Whether you’re looking at internal or external candidates, don’t restrict your chances to finding the right fit by narrowing your search. Have high standards, but open up the parameters to capture as many people as you can in the queue. Then you can use your standards to select the best from among them.

(image: pixaby)

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Your Success Doesn’t Impress The Customer

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Companies have a funny way of justifying that they are better than what their customers say they are.

If you think that’s off the mark, check out the online reviews of companies and see their responses back to the customers. Or any public statement when it comes to an incident such as a recall, injury, or other negative issue the company is involved in.

These answers vary but all have the same root political spin to them. At the core of their responses, the infamous line usually appears:

We pride ourselves in delivering the best experience to our customers.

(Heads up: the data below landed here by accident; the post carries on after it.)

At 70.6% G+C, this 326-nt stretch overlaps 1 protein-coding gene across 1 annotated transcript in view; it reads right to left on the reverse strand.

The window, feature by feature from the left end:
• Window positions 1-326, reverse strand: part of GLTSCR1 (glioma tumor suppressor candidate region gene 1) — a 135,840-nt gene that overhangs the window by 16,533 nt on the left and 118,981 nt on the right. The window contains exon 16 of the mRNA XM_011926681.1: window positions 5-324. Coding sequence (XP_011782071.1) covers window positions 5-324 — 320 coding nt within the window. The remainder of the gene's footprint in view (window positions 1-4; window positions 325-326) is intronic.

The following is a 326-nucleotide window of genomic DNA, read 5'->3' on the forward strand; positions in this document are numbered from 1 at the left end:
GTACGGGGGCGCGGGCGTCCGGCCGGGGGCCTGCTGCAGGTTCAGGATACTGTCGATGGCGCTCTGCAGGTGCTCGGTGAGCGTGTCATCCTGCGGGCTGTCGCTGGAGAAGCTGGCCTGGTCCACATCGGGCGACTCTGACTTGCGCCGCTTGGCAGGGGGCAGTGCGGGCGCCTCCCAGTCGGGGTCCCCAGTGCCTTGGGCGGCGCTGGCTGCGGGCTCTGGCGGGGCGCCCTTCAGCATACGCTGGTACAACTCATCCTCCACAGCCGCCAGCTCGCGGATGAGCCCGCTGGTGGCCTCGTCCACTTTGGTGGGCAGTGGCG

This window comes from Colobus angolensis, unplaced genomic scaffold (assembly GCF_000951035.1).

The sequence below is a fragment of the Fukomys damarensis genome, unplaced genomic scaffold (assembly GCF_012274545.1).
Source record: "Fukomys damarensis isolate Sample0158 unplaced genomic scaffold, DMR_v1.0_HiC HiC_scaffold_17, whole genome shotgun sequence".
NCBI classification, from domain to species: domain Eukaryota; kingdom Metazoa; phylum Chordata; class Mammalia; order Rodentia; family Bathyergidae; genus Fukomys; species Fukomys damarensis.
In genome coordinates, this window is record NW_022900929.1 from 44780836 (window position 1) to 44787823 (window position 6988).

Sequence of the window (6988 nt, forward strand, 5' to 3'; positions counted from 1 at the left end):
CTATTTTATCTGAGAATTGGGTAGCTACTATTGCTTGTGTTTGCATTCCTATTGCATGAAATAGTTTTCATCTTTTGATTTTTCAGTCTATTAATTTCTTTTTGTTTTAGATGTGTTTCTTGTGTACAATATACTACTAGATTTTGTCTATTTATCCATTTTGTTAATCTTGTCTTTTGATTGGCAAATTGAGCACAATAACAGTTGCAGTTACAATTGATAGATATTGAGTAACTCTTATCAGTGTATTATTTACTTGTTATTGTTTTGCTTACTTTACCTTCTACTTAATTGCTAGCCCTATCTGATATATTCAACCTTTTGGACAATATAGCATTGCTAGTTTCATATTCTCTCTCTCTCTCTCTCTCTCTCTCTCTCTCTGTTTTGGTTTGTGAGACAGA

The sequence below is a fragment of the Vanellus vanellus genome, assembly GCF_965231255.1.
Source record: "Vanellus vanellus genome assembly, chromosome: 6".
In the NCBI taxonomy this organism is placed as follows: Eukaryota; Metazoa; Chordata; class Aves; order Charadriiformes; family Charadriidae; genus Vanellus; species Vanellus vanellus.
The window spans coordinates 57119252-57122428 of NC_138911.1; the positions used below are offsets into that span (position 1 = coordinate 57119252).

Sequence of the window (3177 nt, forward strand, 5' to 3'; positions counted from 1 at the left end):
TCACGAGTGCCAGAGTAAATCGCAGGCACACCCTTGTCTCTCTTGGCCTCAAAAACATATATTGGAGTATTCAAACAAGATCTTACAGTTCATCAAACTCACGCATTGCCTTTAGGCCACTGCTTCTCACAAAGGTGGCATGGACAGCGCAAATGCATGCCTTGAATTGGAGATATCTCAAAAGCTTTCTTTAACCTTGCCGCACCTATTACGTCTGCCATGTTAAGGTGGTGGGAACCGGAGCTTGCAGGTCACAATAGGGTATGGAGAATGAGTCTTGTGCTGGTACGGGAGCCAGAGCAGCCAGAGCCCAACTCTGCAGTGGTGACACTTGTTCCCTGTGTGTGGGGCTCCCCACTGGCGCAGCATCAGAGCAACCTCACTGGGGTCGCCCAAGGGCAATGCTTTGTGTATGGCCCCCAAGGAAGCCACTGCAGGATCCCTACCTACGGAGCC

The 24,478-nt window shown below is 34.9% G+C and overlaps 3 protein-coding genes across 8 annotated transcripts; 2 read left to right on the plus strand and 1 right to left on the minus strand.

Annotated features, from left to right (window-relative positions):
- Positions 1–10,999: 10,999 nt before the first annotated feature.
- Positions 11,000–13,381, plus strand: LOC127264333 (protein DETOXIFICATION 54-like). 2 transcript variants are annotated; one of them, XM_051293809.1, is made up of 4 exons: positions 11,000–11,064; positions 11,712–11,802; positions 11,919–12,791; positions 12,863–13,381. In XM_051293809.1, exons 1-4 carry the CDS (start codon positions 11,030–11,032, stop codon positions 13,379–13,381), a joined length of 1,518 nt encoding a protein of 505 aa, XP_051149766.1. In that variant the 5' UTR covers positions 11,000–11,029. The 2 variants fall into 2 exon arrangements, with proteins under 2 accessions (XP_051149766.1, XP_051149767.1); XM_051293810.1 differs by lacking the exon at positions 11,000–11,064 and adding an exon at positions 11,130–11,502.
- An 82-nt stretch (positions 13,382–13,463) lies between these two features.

And that is also coupled with another phrase touting the company’s (relative) success up until that point:

We have had thousands of satisfied customers…; We have succeeded in the indsutry by…:

And quite frankly, responses like these are lame, pathetic, and serve no good to that customer or any other customer.

All a customer simply wants is their needs and expectations met or exceeded.

Your success does nothing for the customer with a complaint.

I have seen many companies and individuals offer excuses for delivering on poor service. The following are some actual responses from these organizations and professionals:

  • Away taking awards trips (and focusing on self rather than making sure customers are tended to)
  • Busy in meetings all day (customer feels they are not the prioirty)